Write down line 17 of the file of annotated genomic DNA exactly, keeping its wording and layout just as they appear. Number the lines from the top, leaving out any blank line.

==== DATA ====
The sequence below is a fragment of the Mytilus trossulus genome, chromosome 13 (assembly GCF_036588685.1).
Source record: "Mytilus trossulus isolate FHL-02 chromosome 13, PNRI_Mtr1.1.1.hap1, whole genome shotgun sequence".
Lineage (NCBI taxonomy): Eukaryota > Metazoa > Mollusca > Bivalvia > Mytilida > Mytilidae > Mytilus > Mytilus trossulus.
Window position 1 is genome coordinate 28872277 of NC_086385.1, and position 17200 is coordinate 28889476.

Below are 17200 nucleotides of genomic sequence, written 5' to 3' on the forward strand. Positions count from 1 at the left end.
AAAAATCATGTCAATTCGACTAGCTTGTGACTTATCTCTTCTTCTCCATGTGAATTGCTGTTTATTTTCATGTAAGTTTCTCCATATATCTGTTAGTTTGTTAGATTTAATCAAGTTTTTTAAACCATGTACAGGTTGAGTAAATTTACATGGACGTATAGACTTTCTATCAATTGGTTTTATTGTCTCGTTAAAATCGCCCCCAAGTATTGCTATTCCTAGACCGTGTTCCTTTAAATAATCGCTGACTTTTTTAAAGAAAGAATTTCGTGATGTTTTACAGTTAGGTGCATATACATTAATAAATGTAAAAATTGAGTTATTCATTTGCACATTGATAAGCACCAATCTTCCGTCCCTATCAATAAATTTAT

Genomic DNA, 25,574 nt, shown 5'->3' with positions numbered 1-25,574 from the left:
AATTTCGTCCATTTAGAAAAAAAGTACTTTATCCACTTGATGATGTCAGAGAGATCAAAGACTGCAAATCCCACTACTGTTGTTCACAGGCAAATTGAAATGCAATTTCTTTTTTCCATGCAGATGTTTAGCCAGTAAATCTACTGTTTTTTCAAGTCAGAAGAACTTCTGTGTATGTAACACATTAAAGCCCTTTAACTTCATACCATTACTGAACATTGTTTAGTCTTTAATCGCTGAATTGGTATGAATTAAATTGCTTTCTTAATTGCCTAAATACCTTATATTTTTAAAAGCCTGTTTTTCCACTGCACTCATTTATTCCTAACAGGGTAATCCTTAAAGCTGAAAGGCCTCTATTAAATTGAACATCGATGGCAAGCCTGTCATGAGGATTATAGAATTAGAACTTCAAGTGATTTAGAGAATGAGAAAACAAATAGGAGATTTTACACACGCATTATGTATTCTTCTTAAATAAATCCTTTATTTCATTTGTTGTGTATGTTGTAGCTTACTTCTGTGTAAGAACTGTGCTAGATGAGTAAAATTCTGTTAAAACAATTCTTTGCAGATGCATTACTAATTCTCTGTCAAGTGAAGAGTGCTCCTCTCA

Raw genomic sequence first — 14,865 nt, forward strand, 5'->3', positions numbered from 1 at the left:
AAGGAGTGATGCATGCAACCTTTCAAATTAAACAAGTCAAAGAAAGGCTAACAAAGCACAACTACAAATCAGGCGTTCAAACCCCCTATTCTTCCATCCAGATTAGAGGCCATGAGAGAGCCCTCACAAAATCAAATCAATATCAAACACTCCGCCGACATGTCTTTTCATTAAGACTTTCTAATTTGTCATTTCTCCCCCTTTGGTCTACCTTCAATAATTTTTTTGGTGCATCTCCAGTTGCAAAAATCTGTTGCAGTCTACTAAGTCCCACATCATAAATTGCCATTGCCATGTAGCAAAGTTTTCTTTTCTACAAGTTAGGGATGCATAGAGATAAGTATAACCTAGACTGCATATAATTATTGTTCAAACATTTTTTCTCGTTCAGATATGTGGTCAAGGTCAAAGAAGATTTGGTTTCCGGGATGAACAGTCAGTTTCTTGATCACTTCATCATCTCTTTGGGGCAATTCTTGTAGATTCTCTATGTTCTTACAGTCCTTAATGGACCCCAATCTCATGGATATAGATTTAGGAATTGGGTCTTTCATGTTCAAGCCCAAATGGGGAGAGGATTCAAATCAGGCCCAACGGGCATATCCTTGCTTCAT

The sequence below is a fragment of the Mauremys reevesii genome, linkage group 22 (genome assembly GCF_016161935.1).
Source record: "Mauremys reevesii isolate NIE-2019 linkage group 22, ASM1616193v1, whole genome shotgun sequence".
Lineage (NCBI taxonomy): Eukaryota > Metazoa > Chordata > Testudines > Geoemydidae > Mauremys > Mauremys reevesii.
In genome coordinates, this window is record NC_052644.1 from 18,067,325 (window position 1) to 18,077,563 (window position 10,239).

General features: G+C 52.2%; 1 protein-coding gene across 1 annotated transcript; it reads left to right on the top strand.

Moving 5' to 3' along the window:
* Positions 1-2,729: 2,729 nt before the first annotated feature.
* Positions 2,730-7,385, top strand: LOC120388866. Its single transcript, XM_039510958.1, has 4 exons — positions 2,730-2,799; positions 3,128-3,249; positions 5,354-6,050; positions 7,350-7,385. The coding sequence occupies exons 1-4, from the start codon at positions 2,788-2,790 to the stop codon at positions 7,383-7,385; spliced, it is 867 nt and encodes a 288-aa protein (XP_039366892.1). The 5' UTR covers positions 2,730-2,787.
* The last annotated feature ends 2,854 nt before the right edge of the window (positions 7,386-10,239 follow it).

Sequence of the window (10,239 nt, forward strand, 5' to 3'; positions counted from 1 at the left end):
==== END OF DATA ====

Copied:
* Positions 1-2,729: 2,729 nt before the first annotated feature.